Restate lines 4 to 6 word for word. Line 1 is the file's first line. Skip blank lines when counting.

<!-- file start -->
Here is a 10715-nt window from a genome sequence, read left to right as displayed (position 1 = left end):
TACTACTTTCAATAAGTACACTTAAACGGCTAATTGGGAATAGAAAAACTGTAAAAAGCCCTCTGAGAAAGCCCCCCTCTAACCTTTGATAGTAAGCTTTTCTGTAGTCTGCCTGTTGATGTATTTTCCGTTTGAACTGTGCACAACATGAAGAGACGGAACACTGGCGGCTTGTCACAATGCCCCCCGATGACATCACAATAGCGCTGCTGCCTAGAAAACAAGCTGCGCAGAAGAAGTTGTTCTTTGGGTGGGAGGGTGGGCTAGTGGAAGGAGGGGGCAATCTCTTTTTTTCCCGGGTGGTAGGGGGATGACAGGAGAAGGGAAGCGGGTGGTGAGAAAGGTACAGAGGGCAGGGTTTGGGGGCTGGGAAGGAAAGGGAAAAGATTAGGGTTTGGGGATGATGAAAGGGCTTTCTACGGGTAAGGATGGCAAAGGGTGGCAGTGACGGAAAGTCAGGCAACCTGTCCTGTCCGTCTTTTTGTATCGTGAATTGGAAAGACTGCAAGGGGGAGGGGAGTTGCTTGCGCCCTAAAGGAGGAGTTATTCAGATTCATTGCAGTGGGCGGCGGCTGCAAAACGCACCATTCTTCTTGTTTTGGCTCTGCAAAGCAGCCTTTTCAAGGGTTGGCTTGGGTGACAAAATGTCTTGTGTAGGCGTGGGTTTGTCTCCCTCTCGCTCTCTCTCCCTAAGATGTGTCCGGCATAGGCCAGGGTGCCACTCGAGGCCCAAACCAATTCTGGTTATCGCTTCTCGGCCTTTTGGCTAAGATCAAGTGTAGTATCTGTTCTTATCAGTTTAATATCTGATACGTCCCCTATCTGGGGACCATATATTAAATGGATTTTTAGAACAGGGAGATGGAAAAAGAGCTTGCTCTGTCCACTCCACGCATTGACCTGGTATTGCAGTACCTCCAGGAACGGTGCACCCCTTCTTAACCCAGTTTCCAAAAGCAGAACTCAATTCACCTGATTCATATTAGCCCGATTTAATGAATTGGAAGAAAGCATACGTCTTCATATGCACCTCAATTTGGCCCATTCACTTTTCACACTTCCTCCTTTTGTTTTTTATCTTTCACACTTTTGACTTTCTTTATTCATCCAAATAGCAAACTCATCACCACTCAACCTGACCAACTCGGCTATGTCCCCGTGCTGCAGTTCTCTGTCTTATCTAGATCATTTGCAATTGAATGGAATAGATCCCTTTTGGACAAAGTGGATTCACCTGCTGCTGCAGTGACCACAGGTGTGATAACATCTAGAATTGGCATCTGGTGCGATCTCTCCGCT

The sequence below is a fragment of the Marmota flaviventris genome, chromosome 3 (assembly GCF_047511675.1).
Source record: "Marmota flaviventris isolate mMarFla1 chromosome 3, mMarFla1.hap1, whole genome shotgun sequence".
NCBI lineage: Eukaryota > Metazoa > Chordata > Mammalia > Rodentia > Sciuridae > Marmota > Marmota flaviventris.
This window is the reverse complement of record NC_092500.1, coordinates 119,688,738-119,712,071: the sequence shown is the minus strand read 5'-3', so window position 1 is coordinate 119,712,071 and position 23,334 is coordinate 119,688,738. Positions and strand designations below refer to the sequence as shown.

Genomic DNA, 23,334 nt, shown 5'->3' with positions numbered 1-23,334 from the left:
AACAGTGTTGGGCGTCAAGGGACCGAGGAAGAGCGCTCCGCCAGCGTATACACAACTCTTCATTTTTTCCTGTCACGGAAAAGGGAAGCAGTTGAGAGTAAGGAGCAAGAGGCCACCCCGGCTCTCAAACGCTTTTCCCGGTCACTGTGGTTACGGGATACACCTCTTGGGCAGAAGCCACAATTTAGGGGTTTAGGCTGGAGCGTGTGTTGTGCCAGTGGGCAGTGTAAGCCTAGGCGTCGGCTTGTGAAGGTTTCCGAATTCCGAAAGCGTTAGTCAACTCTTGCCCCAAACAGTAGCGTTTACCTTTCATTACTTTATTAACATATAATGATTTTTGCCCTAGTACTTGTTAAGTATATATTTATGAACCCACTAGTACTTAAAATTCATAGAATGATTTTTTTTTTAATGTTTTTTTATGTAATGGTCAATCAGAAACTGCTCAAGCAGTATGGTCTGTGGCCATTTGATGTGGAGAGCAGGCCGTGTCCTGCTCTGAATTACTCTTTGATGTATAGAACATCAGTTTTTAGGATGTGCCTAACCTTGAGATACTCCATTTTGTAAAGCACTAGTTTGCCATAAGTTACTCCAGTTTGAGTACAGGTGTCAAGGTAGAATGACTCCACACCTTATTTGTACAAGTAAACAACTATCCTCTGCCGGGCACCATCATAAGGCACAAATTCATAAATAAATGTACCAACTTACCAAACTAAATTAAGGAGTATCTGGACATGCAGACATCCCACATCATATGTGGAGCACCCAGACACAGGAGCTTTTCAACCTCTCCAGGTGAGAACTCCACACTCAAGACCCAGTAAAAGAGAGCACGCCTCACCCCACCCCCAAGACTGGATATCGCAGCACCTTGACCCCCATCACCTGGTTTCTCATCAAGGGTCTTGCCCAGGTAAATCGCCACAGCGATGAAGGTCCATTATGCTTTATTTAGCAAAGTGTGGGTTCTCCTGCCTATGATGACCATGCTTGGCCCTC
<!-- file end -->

Source record: "Marmota flaviventris isolate mMarFla1 chromosome 3, mMarFla1.hap1, whole genome shotgun sequence".
NCBI lineage: Eukaryota > Metazoa > Chordata > Mammalia > Rodentia > Sciuridae > Marmota > Marmota flaviventris.
This window is the reverse complement of record NC_092500.1, coordinates 119,688,738-119,712,071: the sequence shown is the minus strand read 5'-3', so window position 1 is coordinate 119,712,071 and position 23,334 is coordinate 119,688,738. Positions and strand designations below refer to the sequence as shown.